Difference between cultivated and wild plants.

In the process of evolution, mankind has been constantly remaking the world to suit its needs. And the breeding of new varieties of plants is one of the ways of this influence. Often, plants obtained as a result of improving the properties that a person needs are almost completely different from the "original", that is, the progenitor plant. Let's take a closer look at how cultivated plants differ from wild ones.

Where did the cultivated plants come from

At the dawn of its existence, humanity used what nature gave. During the transition from "savagery" (that is, an appropriating economy - gathering, hunting, fishing) to "barbarism" - a producing economy (cattle breeding, agriculture, handicrafts), a person faced the following problem. The yield of cultivated plants was low and could not meet the needs of people who chose a sedentary life, so it was necessary to somehow increase it. As a result of the selection of the best samples (selection) from "wild" plants, "cultural" ones appeared, in which the organ needed by a person - an ear, root or fruit - surpassed (in size, taste) its "uncultured" ancestor.

The main difference between cultivated plants and wild plants is that the former can exist exclusively under human supervision. People, while developing new varieties, concentrated their efforts on making the plant more productive. If wheat - then let the ear be noticeably heavier than that of its "wild" sister, if the fruit - let it be tastier and more than "wild." But, acquiring some qualities, the plants lose in others. They become unstable to external adverse influences (bad weather conditions, diseases, and so on) or, when leaving, they quickly return to their original, "wild" state. Breeders often have to make a choice: high yields, resistance to negative factors, or the search for some kind of compromise.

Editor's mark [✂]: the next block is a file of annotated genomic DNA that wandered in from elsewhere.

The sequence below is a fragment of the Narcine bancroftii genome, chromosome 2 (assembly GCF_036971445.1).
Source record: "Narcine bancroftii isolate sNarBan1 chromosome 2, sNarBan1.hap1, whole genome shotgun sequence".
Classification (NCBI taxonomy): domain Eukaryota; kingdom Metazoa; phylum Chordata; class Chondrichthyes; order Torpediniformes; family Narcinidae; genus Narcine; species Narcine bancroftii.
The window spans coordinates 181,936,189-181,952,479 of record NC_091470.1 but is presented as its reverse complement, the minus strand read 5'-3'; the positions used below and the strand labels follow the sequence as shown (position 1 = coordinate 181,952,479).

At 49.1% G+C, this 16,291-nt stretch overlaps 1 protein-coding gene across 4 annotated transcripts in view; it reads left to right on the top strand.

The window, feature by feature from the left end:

How to make a cultivated plant from a wild plant, mankind has been researching for millennia. Breeding methods include the following:

  • selection;
  • crossing, or hybridization;
  • polyploidy;
  • inbreeding.

With the development of genetic engineering, enormous opportunities have opened up for the breeding of new varieties of plants and new subspecies (and in the future, species) of animals. The use of genetic engineering methods will make it possible to create high-yielding varieties that are resistant to diseases and adverse conditions. True, genetically modified organisms (GMOs) are considered by many to be harmful to health. And although there is no precisely confirmed data on their danger, GMOs are not used for a very long period of time to give an unambiguous answer whether they are harmful or not. Now there is not enough statistical material for this, and it is possible that negative consequences may not appear immediately, but after two or three generations.


To summarize, what is the difference between cultivated and wild plants. The table shows the features of both.

Cultivated plants Wild plants
OriginDerived from wild ancestors by methods of selection or genetic engineeringAppeared as a result of evolution
FeaturesHigh taste quality and good yield, but generally their resistance to unfavorable factors is lower than that of wild ancestors; work is underway to improve resistance by methods of genetic engineeringMostly resistant to unfavorable factors, but have low productivity and often - low taste